Album Review: Spear of Destiny – “Tontine”
Spear of Destiny were very much the nearly men of the 80s goth movement. Probably best known for their paranoid unsettling masterpiece “Never Take Me Alive”, surely one of the most unlikely Top 20 hits ever, they never quite managed to better said song in terms of either commercial performance or quality, and were kind of left to flounder in the wake of the likes of the Sisters of Mercy, the Mission, the Cult et al.
SoD frontman Kirk Brandon is nothing if not a persistent chap however, and the group have continued to soldier on in the intervening decades with “Tontine” being no less than the band’s fourteenth album. It’s an interesting listen as the band have definitely evolved a little in recent years, though not to the extent that they’ve strayed too far from their original template.
The main thing that strikes you is that this is definitely an angrier, punkier even, Spear of Destiny than the one that briefly troubled the charts 30-odd years ago (then again, given that Brandon’s roots were in the post-punk era with the ultra-intense Theatre of Hate, maybe not such a surprise) – opening song “Brighton” rails vitriolically against the gentrification of Brandon’s hometown, while the anti-military “Medievalists” is equally fierce. Elsewhere, they drop the tempo to good effect on the creepy “Afrikan Proverb” and “Enigma” and the pounding tribal drums underpin the anti-Gulf War diatribe “Monuments In The Sand” well.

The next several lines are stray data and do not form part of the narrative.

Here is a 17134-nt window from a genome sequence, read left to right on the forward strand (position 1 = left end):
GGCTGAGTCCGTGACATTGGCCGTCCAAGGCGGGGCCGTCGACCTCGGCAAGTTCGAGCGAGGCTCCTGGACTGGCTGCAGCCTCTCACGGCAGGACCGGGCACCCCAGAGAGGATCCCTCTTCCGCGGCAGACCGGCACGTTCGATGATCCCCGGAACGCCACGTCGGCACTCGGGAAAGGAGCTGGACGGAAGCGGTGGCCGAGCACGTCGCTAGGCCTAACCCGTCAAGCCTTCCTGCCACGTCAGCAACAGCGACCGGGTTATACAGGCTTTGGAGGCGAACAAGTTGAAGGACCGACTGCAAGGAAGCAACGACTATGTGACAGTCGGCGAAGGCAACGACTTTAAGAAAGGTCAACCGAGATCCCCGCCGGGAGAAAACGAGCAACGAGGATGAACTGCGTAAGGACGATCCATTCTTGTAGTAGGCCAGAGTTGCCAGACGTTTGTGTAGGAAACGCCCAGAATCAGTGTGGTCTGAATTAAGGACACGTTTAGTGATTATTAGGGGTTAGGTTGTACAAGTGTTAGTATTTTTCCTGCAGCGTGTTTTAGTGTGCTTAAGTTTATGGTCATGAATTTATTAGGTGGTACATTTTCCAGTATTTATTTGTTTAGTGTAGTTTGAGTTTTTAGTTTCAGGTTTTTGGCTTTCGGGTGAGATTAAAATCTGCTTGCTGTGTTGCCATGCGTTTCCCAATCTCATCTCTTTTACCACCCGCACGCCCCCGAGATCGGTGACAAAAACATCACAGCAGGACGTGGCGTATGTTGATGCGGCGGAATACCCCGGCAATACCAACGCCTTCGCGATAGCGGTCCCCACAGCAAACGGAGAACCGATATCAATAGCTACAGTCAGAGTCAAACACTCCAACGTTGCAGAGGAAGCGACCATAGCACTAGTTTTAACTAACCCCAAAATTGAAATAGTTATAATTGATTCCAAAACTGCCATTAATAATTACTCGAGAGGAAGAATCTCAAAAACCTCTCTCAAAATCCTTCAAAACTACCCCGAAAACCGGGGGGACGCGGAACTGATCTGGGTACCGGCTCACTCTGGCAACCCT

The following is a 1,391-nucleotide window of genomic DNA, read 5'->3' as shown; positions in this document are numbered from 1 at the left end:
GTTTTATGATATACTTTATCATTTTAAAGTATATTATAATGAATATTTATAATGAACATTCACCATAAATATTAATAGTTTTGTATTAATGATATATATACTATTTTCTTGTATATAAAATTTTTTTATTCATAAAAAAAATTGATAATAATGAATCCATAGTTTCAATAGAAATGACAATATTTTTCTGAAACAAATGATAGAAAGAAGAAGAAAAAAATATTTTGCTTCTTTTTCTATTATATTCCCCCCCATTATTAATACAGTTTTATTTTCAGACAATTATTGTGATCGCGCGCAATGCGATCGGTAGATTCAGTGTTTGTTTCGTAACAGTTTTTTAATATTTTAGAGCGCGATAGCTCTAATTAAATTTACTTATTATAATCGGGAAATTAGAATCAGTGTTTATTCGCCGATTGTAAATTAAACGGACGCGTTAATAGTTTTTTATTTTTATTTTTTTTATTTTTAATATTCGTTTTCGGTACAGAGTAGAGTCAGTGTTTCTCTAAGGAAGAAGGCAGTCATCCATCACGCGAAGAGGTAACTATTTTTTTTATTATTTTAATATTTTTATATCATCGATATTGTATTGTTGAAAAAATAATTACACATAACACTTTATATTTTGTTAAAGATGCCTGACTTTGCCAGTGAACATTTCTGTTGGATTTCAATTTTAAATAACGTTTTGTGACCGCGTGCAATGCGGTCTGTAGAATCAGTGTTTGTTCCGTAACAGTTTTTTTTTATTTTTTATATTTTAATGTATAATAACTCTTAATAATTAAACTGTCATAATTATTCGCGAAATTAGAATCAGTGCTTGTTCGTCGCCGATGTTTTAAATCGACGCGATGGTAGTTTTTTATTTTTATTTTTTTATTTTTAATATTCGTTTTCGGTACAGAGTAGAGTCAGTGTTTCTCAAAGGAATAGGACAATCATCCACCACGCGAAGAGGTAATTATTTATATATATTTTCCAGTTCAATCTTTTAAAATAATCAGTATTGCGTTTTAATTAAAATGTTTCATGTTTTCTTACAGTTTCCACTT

It’s not quite all plain sailing – a couple of songs such as “Second Life” and “Mr Livingstone I Presume” have a tendency to meander a bit in search of a point, while Brandon’s abrasive voice doesn’t really suit the attempt at an acoustic-led number on “No Other”. But still, for what it is, this is a solid offering from Spear of Destiny which sits well alongside their better known earlier work and should be more than enough to keep their fans happy.
If you weren't a Spear of Destiny fan first time out then I doubt "Tontine" is going to be the album to suddenly convert you, but those who've stuck with them through the years will be pleased to learn that this is a good solid offering from Kirk and co, which could certainly stand toe-to-toe with their more successful '80s efforts. Worth a look for the curious.